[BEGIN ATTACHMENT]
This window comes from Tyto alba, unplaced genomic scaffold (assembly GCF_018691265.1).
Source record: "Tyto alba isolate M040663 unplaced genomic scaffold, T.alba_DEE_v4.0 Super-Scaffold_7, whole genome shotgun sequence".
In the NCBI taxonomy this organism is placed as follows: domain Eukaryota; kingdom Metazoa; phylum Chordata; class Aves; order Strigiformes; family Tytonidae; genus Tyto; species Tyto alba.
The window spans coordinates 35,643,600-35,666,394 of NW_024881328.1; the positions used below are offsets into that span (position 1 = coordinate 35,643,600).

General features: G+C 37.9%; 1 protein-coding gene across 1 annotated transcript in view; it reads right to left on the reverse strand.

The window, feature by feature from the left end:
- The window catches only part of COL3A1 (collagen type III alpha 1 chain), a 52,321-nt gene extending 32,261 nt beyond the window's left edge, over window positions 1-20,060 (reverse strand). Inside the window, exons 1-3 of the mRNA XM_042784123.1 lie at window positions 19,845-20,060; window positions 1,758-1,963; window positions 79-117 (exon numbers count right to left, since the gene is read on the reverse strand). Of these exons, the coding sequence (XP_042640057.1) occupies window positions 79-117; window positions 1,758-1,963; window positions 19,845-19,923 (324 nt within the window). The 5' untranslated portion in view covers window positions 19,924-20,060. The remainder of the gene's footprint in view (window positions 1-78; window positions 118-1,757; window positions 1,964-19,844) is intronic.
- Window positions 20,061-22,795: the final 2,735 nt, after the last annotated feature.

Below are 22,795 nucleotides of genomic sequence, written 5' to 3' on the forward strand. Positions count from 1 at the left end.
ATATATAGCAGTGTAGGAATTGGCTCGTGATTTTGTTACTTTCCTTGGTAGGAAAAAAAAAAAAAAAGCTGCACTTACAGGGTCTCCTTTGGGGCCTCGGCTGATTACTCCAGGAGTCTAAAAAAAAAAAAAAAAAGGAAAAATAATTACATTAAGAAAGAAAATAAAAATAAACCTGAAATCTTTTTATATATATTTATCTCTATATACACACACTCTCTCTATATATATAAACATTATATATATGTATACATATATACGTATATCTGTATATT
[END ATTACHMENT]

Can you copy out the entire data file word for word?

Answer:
This window comes from Tyto alba, unplaced genomic scaffold (assembly GCF_018691265.1).
Source record: "Tyto alba isolate M040663 unplaced genomic scaffold, T.alba_DEE_v4.0 Super-Scaffold_7, whole genome shotgun sequence".
In the NCBI taxonomy this organism is placed as follows: domain Eukaryota; kingdom Metazoa; phylum Chordata; class Aves; order Strigiformes; family Tytonidae; genus Tyto; species Tyto alba.
The window spans coordinates 35,643,600-35,666,394 of NW_024881328.1; the positions used below are offsets into that span (position 1 = coordinate 35,643,600).

General features: G+C 37.9%; 1 protein-coding gene across 1 annotated transcript in view; it reads right to left on the reverse strand.

The window, feature by feature from the left end:
- The window catches only part of COL3A1 (collagen type III alpha 1 chain), a 52,321-nt gene extending 32,261 nt beyond the window's left edge, over window positions 1-20,060 (reverse strand). Inside the window, exons 1-3 of the mRNA XM_042784123.1 lie at window positions 19,845-20,060; window positions 1,758-1,963; window positions 79-117 (exon numbers count right to left, since the gene is read on the reverse strand). Of these exons, the coding sequence (XP_042640057.1) occupies window positions 79-117; window positions 1,758-1,963; window positions 19,845-19,923 (324 nt within the window). The 5' untranslated portion in view covers window positions 19,924-20,060. The remainder of the gene's footprint in view (window positions 1-78; window positions 118-1,757; window positions 1,964-19,844) is intronic.
- Window positions 20,061-22,795: the final 2,735 nt, after the last annotated feature.

Below are 22,795 nucleotides of genomic sequence, written 5' to 3' on the forward strand. Positions count from 1 at the left end.
ATATATAGCAGTGTAGGAATTGGCTCGTGATTTTGTTACTTTCCTTGGTAGGAAAAAAAAAAAAAAAGCTGCACTTACAGGGTCTCCTTTGGGGCCTCGGCTGATTACTCCAGGAGTCTAAAAAAAAAAAAAAAAAGGAAAAATAATTACATTAAGAAAGAAAATAAAAATAAACCTGAAATCTTTTTATATATATTTATCTCTATATACACACACTCTCTCTATATATATAAACATTATATATATGTATACATATATACGTATATCTGTATATT